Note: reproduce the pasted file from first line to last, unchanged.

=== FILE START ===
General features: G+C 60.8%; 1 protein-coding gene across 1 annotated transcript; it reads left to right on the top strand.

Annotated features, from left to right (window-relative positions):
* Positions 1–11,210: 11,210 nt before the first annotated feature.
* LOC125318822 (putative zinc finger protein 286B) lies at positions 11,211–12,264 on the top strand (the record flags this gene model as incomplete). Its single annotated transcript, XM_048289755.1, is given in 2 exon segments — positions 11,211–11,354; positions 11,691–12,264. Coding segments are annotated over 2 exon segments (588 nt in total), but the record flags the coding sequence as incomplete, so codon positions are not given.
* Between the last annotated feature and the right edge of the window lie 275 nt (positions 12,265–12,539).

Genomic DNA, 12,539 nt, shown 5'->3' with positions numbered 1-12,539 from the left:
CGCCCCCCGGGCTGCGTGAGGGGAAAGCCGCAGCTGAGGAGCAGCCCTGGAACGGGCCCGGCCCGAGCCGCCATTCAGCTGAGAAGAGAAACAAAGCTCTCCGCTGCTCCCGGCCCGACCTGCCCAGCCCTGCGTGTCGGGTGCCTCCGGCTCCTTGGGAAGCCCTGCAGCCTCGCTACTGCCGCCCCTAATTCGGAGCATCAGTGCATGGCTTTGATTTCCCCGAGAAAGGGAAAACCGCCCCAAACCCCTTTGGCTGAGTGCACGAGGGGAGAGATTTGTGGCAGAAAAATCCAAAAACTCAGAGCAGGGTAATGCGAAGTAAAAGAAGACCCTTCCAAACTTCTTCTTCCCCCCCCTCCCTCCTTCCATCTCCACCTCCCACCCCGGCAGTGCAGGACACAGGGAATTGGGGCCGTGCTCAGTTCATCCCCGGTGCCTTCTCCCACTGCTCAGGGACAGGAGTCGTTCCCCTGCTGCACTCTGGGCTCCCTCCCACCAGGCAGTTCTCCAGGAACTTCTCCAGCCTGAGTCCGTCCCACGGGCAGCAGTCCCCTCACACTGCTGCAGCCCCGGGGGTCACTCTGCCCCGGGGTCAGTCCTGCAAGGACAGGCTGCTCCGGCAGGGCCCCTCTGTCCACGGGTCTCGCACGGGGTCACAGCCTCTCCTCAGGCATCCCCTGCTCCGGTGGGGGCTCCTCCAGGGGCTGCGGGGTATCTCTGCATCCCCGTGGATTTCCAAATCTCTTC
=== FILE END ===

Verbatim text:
General features: G+C 60.8%; 1 protein-coding gene across 1 annotated transcript; it reads left to right on the top strand.

Annotated features, from left to right (window-relative positions):
* Positions 1–11,210: 11,210 nt before the first annotated feature.
* LOC125318822 (putative zinc finger protein 286B) lies at positions 11,211–12,264 on the top strand (the record flags this gene model as incomplete). Its single annotated transcript, XM_048289755.1, is given in 2 exon segments — positions 11,211–11,354; positions 11,691–12,264. Coding segments are annotated over 2 exon segments (588 nt in total), but the record flags the coding sequence as incomplete, so codon positions are not given.
* Between the last annotated feature and the right edge of the window lie 275 nt (positions 12,265–12,539).

Genomic DNA, 12,539 nt, shown 5'->3' with positions numbered 1-12,539 from the left:
CGCCCCCCGGGCTGCGTGAGGGGAAAGCCGCAGCTGAGGAGCAGCCCTGGAACGGGCCCGGCCCGAGCCGCCATTCAGCTGAGAAGAGAAACAAAGCTCTCCGCTGCTCCCGGCCCGACCTGCCCAGCCCTGCGTGTCGGGTGCCTCCGGCTCCTTGGGAAGCCCTGCAGCCTCGCTACTGCCGCCCCTAATTCGGAGCATCAGTGCATGGCTTTGATTTCCCCGAGAAAGGGAAAACCGCCCCAAACCCCTTTGGCTGAGTGCACGAGGGGAGAGATTTGTGGCAGAAAAATCCAAAAACTCAGAGCAGGGTAATGCGAAGTAAAAGAAGACCCTTCCAAACTTCTTCTTCCCCCCCCTCCCTCCTTCCATCTCCACCTCCCACCCCGGCAGTGCAGGACACAGGGAATTGGGGCCGTGCTCAGTTCATCCCCGGTGCCTTCTCCCACTGCTCAGGGACAGGAGTCGTTCCCCTGCTGCACTCTGGGCTCCCTCCCACCAGGCAGTTCTCCAGGAACTTCTCCAGCCTGAGTCCGTCCCACGGGCAGCAGTCCCCTCACACTGCTGCAGCCCCGGGGGTCACTCTGCCCCGGGGTCAGTCCTGCAAGGACAGGCTGCTCCGGCAGGGCCCCTCTGTCCACGGGTCTCGCACGGGGTCACAGCCTCTCCTCAGGCATCCCCTGCTCCGGTGGGGGCTCCTCCAGGGGCTGCGGGGTATCTCTGCATCCCCGTGGATTTCCAAATCTCTTC